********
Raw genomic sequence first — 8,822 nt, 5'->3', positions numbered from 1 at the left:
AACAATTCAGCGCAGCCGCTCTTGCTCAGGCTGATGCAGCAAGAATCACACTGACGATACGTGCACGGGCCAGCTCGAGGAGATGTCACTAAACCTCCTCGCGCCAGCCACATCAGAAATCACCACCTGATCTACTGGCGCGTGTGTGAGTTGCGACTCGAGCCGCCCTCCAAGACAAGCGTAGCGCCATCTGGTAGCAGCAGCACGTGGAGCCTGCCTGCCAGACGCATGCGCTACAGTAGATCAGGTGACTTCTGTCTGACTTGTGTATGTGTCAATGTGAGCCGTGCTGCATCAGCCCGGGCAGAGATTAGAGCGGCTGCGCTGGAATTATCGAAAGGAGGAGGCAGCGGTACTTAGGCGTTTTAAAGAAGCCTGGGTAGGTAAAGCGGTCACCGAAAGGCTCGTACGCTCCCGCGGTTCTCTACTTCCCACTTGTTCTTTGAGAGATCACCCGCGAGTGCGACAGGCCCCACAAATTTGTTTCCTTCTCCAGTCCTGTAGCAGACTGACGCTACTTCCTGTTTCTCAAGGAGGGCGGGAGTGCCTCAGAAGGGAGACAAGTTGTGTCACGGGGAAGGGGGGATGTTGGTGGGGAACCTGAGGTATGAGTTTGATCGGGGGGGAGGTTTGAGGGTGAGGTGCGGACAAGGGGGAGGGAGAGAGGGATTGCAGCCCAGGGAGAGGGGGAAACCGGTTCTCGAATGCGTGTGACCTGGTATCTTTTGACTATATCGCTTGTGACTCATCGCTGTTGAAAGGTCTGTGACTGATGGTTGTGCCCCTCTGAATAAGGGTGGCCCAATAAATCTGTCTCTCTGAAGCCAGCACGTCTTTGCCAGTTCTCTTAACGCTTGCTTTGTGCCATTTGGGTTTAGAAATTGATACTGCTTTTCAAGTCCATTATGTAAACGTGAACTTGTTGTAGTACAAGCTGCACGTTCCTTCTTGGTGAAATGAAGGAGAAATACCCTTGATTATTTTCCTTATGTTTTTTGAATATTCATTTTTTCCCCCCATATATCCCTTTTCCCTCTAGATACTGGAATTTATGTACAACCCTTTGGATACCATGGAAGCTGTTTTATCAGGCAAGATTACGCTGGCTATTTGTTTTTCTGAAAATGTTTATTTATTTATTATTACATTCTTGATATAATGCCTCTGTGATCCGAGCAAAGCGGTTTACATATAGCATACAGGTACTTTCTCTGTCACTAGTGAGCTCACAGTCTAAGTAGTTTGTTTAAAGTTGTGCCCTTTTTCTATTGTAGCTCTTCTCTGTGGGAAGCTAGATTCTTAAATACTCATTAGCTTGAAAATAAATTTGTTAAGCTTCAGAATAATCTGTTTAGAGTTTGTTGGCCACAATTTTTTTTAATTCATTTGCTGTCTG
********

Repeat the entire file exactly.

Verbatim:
Raw genomic sequence first — 8,822 nt, 5'->3', positions numbered from 1 at the left:
AACAATTCAGCGCAGCCGCTCTTGCTCAGGCTGATGCAGCAAGAATCACACTGACGATACGTGCACGGGCCAGCTCGAGGAGATGTCACTAAACCTCCTCGCGCCAGCCACATCAGAAATCACCACCTGATCTACTGGCGCGTGTGTGAGTTGCGACTCGAGCCGCCCTCCAAGACAAGCGTAGCGCCATCTGGTAGCAGCAGCACGTGGAGCCTGCCTGCCAGACGCATGCGCTACAGTAGATCAGGTGACTTCTGTCTGACTTGTGTATGTGTCAATGTGAGCCGTGCTGCATCAGCCCGGGCAGAGATTAGAGCGGCTGCGCTGGAATTATCGAAAGGAGGAGGCAGCGGTACTTAGGCGTTTTAAAGAAGCCTGGGTAGGTAAAGCGGTCACCGAAAGGCTCGTACGCTCCCGCGGTTCTCTACTTCCCACTTGTTCTTTGAGAGATCACCCGCGAGTGCGACAGGCCCCACAAATTTGTTTCCTTCTCCAGTCCTGTAGCAGACTGACGCTACTTCCTGTTTCTCAAGGAGGGCGGGAGTGCCTCAGAAGGGAGACAAGTTGTGTCACGGGGAAGGGGGGATGTTGGTGGGGAACCTGAGGTATGAGTTTGATCGGGGGGGAGGTTTGAGGGTGAGGTGCGGACAAGGGGGAGGGAGAGAGGGATTGCAGCCCAGGGAGAGGGGGAAACCGGTTCTCGAATGCGTGTGACCTGGTATCTTTTGACTATATCGCTTGTGACTCATCGCTGTTGAAAGGTCTGTGACTGATGGTTGTGCCCCTCTGAATAAGGGTGGCCCAATAAATCTGTCTCTCTGAAGCCAGCACGTCTTTGCCAGTTCTCTTAACGCTTGCTTTGTGCCATTTGGGTTTAGAAATTGATACTGCTTTTCAAGTCCATTATGTAAACGTGAACTTGTTGTAGTACAAGCTGCACGTTCCTTCTTGGTGAAATGAAGGAGAAATACCCTTGATTATTTTCCTTATGTTTTTTGAATATTCATTTTTTCCCCCCATATATCCCTTTTCCCTCTAGATACTGGAATTTATGTACAACCCTTTGGATACCATGGAAGCTGTTTTATCAGGCAAGATTACGCTGGCTATTTGTTTTTCTGAAAATGTTTATTTATTTATTATTACATTCTTGATATAATGCCTCTGTGATCCGAGCAAAGCGGTTTACATATAGCATACAGGTACTTTCTCTGTCACTAGTGAGCTCACAGTCTAAGTAGTTTGTTTAAAGTTGTGCCCTTTTTCTATTGTAGCTCTTCTCTGTGGGAAGCTAGATTCTTAAATACTCATTAGCTTGAAAATAAATTTGTTAAGCTTCAGAATAATCTGTTTAGAGTTTGTTGGCCACAATTTTTTTTAATTCATTTGCTGTCTG